Many SCA weekend events offer camping, but it is by no means required. There are lots of other options that folks choose that still allow them to attend an event:
- day tripping (traveling to an event and returning home on the same day)
- staying in a personal RV
- booking a hotel room near the event
- car camping (yep! some folks opt to bunk down in their vehicles)
- and more!
Before you travel to an event, make sure to check the event website to see what overnight options are available. Not all events have camping, not all support RVs, and some sites are very remote and the hotel selections are slim.
Plan ahead so you can get the most out of your event!
Often activities will happen in different locations and in different cities. Most people drive themselves or carpool to activities.
When in doubt, don’t hesitate to reach out to the local officers here in Bryn Gwlad. We will help you get you where you’re trying to go.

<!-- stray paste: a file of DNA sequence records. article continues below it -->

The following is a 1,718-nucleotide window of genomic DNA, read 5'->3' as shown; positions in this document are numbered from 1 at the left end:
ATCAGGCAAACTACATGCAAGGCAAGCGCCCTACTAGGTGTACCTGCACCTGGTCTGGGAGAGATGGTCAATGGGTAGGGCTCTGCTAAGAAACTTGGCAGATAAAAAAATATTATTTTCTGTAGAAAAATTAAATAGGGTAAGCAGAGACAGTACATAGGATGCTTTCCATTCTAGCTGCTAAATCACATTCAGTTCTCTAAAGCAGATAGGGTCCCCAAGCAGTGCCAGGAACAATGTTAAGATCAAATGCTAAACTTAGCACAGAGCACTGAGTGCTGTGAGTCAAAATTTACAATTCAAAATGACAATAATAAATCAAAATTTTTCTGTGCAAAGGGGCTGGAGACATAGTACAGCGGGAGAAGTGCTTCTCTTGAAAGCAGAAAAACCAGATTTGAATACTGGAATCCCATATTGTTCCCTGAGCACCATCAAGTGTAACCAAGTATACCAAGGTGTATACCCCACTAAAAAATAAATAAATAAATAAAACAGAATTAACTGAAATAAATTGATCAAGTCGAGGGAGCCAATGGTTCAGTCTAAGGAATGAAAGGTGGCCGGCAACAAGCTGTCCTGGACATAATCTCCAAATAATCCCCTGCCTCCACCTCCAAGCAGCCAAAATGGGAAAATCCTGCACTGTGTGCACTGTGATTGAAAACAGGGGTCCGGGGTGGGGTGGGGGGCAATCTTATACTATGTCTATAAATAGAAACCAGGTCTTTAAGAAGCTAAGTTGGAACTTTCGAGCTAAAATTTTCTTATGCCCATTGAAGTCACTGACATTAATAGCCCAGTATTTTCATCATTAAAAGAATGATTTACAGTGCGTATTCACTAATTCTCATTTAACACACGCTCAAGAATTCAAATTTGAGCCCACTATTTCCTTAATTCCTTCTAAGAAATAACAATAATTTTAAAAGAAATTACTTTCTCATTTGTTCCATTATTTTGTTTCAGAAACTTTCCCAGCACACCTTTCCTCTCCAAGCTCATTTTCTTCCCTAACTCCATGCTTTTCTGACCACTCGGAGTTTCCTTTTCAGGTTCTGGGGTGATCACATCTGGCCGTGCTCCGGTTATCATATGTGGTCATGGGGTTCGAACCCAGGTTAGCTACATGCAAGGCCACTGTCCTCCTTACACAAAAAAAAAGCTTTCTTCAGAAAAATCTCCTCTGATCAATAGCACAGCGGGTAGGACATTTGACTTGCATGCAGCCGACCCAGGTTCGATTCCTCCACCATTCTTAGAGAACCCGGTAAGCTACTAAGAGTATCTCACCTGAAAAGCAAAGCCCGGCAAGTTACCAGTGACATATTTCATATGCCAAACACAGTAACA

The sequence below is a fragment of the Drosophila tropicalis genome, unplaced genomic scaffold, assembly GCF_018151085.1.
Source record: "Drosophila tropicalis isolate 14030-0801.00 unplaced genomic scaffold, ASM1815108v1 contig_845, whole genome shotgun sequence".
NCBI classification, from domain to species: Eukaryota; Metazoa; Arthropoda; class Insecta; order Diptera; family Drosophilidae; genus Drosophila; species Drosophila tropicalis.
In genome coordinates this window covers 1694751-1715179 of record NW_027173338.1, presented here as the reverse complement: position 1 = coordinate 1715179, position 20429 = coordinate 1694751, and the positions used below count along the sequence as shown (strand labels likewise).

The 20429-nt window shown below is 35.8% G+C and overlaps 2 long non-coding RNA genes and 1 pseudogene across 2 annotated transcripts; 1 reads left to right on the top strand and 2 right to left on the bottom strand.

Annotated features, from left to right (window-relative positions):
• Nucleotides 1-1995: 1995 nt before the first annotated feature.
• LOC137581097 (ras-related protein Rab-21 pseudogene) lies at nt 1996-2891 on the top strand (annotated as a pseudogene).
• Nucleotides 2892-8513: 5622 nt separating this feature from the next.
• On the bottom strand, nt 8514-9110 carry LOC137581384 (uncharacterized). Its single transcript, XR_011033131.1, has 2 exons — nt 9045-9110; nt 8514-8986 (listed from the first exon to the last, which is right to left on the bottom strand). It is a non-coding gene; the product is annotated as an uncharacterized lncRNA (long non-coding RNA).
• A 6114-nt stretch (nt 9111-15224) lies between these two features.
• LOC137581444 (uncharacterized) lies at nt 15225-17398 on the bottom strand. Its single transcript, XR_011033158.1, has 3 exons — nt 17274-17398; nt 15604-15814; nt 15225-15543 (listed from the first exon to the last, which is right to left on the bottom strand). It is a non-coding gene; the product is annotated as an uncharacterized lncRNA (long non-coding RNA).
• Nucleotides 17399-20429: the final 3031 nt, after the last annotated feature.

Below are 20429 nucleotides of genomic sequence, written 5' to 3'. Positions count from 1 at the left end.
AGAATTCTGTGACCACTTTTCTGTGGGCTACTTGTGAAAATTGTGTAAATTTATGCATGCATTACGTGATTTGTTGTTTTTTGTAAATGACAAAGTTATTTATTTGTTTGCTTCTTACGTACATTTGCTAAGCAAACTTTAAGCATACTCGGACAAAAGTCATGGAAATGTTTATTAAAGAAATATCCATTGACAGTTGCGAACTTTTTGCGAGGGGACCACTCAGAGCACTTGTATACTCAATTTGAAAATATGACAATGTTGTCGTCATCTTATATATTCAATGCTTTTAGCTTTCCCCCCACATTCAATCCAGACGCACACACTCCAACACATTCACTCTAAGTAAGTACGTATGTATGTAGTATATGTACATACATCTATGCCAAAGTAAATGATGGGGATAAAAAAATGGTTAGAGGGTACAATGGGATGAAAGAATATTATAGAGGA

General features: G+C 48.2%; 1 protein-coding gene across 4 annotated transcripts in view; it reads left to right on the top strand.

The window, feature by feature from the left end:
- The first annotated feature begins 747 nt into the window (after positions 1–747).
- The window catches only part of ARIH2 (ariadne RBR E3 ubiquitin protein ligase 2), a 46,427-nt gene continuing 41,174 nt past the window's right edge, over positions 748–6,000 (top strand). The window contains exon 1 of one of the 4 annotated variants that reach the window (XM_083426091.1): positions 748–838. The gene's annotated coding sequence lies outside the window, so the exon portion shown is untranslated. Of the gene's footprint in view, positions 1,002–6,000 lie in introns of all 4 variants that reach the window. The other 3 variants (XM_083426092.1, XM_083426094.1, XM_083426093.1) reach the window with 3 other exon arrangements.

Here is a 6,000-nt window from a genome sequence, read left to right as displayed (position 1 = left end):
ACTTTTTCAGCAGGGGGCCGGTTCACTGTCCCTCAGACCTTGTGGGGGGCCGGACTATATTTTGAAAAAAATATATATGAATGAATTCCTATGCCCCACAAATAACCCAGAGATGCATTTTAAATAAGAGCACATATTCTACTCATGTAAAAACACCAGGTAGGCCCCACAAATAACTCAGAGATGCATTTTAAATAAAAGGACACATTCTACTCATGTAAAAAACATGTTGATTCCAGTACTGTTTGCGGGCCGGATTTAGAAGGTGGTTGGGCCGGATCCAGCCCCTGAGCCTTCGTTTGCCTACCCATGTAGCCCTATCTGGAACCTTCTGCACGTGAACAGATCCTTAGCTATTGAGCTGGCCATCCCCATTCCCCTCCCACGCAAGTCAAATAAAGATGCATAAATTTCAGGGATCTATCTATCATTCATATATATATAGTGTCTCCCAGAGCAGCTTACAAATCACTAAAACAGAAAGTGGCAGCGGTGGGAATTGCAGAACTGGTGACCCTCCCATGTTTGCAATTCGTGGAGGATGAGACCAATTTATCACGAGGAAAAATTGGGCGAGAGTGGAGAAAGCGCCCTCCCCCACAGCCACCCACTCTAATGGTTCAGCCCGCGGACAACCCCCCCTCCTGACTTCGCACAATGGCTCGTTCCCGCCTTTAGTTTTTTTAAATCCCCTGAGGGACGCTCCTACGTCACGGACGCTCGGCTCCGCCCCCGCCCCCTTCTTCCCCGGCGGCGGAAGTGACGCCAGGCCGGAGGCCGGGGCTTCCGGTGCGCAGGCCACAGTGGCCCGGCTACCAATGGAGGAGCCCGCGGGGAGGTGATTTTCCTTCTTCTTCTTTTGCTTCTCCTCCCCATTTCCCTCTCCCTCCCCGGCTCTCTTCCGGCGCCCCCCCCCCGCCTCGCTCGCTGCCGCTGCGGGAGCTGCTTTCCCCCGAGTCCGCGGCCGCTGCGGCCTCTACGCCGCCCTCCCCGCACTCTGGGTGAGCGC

Bowing to other individuals at events is one activity that people do at events as a way to immerse themselves in the atmosphere and culture of an event – bowing is a way to acknowledge other individuals and show them respect. It is most often seen when people enter or leave court.
Bowing (or respectfully nodding ones head) is not something you are required to do. But, it is often encouraged.
When people get awards in the SCA, they are often granted permission to wear the various insignia associated with those awards. Insignia can be a badge, a ribbon, a belt, a collar, a glove, a circlet, a coronet, or more.
The “fancy headgear” you see at events are coronets being worn by people who have been given awards.
The main types of headgear are:
- someone with an Award of Arms can wear
- a circlet (less than 1/2″ thick)
- someone with a Court Barony can wear